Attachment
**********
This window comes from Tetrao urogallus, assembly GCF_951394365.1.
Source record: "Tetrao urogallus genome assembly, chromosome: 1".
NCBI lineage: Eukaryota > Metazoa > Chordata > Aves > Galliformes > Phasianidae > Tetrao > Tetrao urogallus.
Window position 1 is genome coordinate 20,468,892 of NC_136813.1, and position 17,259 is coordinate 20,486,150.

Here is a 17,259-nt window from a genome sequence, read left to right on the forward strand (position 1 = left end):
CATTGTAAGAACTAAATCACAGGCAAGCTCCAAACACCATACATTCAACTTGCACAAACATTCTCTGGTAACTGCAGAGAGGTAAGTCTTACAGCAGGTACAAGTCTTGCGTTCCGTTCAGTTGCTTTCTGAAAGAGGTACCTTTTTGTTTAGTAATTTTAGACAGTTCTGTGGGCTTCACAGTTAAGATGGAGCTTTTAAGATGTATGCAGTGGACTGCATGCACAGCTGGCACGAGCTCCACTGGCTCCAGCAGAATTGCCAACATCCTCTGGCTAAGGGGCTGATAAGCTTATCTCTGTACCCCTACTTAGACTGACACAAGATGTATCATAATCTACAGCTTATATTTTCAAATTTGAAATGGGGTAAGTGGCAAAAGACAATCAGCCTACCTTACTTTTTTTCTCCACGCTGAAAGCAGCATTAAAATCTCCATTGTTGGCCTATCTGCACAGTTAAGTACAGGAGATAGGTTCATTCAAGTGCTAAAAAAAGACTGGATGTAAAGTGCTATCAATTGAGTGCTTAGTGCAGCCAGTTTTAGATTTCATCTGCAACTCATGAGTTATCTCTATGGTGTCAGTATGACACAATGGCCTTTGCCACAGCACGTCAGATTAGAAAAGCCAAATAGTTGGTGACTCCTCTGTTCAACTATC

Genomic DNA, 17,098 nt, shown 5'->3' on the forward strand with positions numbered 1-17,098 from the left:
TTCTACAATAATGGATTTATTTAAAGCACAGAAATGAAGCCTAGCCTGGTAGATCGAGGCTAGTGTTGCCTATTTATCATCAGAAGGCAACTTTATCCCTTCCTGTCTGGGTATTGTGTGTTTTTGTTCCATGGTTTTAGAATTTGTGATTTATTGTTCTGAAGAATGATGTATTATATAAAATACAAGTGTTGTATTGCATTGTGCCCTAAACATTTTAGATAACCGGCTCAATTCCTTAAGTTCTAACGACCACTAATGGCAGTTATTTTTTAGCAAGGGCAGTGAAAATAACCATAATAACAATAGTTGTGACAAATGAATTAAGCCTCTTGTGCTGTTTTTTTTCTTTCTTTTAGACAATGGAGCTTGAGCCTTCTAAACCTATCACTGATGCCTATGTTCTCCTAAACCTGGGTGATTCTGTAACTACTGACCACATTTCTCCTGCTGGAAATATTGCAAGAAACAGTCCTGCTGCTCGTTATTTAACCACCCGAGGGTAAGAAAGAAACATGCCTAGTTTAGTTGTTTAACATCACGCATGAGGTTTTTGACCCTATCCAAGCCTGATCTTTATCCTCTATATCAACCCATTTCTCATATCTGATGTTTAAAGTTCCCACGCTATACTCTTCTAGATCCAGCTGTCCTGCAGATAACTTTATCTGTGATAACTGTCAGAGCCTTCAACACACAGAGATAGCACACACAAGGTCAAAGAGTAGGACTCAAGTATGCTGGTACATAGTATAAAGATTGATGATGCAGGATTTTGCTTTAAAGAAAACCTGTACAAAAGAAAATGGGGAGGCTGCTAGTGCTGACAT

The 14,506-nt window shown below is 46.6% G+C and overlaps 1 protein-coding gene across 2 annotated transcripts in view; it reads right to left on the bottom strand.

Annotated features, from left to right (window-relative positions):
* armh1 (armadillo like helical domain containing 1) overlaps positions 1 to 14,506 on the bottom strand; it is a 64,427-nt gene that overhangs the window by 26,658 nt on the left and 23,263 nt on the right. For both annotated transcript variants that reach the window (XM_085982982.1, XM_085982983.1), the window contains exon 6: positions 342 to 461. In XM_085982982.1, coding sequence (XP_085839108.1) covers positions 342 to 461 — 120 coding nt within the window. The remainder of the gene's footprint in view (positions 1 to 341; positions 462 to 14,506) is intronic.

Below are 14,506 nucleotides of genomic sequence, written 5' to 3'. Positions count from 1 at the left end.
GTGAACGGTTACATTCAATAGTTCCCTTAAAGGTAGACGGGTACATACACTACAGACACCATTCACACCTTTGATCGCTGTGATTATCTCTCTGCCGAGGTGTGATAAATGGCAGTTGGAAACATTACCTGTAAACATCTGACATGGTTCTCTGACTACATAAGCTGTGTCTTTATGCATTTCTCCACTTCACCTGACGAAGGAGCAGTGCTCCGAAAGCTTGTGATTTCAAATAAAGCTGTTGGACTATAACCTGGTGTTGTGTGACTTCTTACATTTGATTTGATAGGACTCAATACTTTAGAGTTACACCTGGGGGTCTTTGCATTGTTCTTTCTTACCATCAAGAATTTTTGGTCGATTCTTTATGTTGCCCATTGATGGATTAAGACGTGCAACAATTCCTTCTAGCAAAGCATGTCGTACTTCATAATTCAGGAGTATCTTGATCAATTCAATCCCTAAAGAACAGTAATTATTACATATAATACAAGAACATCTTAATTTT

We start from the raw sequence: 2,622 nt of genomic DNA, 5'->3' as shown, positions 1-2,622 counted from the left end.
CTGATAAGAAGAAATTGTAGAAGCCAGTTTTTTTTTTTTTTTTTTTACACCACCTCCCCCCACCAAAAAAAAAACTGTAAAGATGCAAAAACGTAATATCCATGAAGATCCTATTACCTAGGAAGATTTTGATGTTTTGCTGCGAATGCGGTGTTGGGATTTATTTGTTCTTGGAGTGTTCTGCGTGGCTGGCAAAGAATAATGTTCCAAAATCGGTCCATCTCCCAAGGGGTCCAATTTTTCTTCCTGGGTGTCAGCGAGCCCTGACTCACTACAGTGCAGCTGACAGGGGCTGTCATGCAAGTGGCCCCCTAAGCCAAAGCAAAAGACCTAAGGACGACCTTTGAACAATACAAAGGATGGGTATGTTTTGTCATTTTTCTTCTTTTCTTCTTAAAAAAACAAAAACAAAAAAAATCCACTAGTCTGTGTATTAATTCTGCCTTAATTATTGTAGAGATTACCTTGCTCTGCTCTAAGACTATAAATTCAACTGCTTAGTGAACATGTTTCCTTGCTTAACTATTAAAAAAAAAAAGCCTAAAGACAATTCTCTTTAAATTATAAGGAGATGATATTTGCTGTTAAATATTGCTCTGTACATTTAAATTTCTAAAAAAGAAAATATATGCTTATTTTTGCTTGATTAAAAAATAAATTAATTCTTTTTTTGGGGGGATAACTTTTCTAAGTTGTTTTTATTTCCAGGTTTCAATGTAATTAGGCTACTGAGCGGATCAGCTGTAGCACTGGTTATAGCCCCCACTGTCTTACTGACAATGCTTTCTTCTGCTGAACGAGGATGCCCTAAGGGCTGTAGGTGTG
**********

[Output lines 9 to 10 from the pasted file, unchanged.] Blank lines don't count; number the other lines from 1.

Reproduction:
The 14,506-nt window shown below is 46.6% G+C and overlaps 1 protein-coding gene across 2 annotated transcripts in view; it reads right to left on the bottom strand.

Annotated features, from left to right (window-relative positions):